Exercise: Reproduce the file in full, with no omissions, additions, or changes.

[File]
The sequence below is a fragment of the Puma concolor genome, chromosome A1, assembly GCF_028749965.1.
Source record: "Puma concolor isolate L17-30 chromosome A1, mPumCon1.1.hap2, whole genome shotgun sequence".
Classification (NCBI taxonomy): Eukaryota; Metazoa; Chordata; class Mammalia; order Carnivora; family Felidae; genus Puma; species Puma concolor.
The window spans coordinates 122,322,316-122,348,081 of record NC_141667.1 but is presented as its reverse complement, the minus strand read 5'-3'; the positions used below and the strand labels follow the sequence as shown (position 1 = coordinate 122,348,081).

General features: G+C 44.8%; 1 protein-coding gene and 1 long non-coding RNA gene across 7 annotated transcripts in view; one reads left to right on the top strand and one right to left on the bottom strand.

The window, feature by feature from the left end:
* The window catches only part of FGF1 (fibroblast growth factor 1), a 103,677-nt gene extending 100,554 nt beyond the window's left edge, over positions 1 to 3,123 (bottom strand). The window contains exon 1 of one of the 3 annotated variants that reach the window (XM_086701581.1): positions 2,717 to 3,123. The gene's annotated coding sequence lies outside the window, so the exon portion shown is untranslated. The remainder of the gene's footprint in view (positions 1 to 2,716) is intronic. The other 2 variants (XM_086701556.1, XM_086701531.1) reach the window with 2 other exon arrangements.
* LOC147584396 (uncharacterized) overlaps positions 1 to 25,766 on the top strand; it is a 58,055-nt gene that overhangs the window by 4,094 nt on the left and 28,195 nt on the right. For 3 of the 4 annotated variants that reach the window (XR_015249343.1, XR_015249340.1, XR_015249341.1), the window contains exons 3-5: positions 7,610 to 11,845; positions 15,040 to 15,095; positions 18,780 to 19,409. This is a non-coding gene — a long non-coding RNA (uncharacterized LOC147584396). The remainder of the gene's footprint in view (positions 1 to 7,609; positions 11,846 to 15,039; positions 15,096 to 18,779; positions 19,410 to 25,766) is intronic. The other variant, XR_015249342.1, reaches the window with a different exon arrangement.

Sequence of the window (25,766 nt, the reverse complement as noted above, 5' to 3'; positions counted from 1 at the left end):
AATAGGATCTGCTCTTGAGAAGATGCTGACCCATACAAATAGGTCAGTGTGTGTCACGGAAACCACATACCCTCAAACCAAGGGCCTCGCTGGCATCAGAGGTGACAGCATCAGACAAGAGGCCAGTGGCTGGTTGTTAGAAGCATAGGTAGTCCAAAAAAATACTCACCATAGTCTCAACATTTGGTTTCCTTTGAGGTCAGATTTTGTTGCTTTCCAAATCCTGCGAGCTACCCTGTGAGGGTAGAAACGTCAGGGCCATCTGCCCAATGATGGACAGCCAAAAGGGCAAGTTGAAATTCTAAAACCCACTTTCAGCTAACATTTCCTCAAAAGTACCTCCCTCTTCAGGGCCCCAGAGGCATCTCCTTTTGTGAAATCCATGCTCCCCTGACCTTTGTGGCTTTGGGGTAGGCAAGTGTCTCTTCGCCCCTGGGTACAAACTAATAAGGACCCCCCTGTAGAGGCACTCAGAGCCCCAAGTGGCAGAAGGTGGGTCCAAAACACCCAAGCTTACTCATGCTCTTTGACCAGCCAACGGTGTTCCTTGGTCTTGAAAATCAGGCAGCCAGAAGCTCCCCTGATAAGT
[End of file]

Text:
The sequence below is a fragment of the Puma concolor genome, chromosome A1, assembly GCF_028749965.1.
Source record: "Puma concolor isolate L17-30 chromosome A1, mPumCon1.1.hap2, whole genome shotgun sequence".
Classification (NCBI taxonomy): Eukaryota; Metazoa; Chordata; class Mammalia; order Carnivora; family Felidae; genus Puma; species Puma concolor.
The window spans coordinates 122,322,316-122,348,081 of record NC_141667.1 but is presented as its reverse complement, the minus strand read 5'-3'; the positions used below and the strand labels follow the sequence as shown (position 1 = coordinate 122,348,081).

General features: G+C 44.8%; 1 protein-coding gene and 1 long non-coding RNA gene across 7 annotated transcripts in view; one reads left to right on the top strand and one right to left on the bottom strand.

The window, feature by feature from the left end:
* The window catches only part of FGF1 (fibroblast growth factor 1), a 103,677-nt gene extending 100,554 nt beyond the window's left edge, over positions 1 to 3,123 (bottom strand). The window contains exon 1 of one of the 3 annotated variants that reach the window (XM_086701581.1): positions 2,717 to 3,123. The gene's annotated coding sequence lies outside the window, so the exon portion shown is untranslated. The remainder of the gene's footprint in view (positions 1 to 2,716) is intronic. The other 2 variants (XM_086701556.1, XM_086701531.1) reach the window with 2 other exon arrangements.
* LOC147584396 (uncharacterized) overlaps positions 1 to 25,766 on the top strand; it is a 58,055-nt gene that overhangs the window by 4,094 nt on the left and 28,195 nt on the right. For 3 of the 4 annotated variants that reach the window (XR_015249343.1, XR_015249340.1, XR_015249341.1), the window contains exons 3-5: positions 7,610 to 11,845; positions 15,040 to 15,095; positions 18,780 to 19,409. This is a non-coding gene — a long non-coding RNA (uncharacterized LOC147584396). The remainder of the gene's footprint in view (positions 1 to 7,609; positions 11,846 to 15,039; positions 15,096 to 18,779; positions 19,410 to 25,766) is intronic. The other variant, XR_015249342.1, reaches the window with a different exon arrangement.

Sequence of the window (25,766 nt, the reverse complement as noted above, 5' to 3'; positions counted from 1 at the left end):
AATAGGATCTGCTCTTGAGAAGATGCTGACCCATACAAATAGGTCAGTGTGTGTCACGGAAACCACATACCCTCAAACCAAGGGCCTCGCTGGCATCAGAGGTGACAGCATCAGACAAGAGGCCAGTGGCTGGTTGTTAGAAGCATAGGTAGTCCAAAAAAATACTCACCATAGTCTCAACATTTGGTTTCCTTTGAGGTCAGATTTTGTTGCTTTCCAAATCCTGCGAGCTACCCTGTGAGGGTAGAAACGTCAGGGCCATCTGCCCAATGATGGACAGCCAAAAGGGCAAGTTGAAATTCTAAAACCCACTTTCAGCTAACATTTCCTCAAAAGTACCTCCCTCTTCAGGGCCCCAGAGGCATCTCCTTTTGTGAAATCCATGCTCCCCTGACCTTTGTGGCTTTGGGGTAGGCAAGTGTCTCTTCGCCCCTGGGTACAAACTAATAAGGACCCCCCTGTAGAGGCACTCAGAGCCCCAAGTGGCAGAAGGTGGGTCCAAAACACCCAAGCTTACTCATGCTCTTTGACCAGCCAACGGTGTTCCTTGGTCTTGAAAATCAGGCAGCCAGAAGCTCCCCTGATAAGT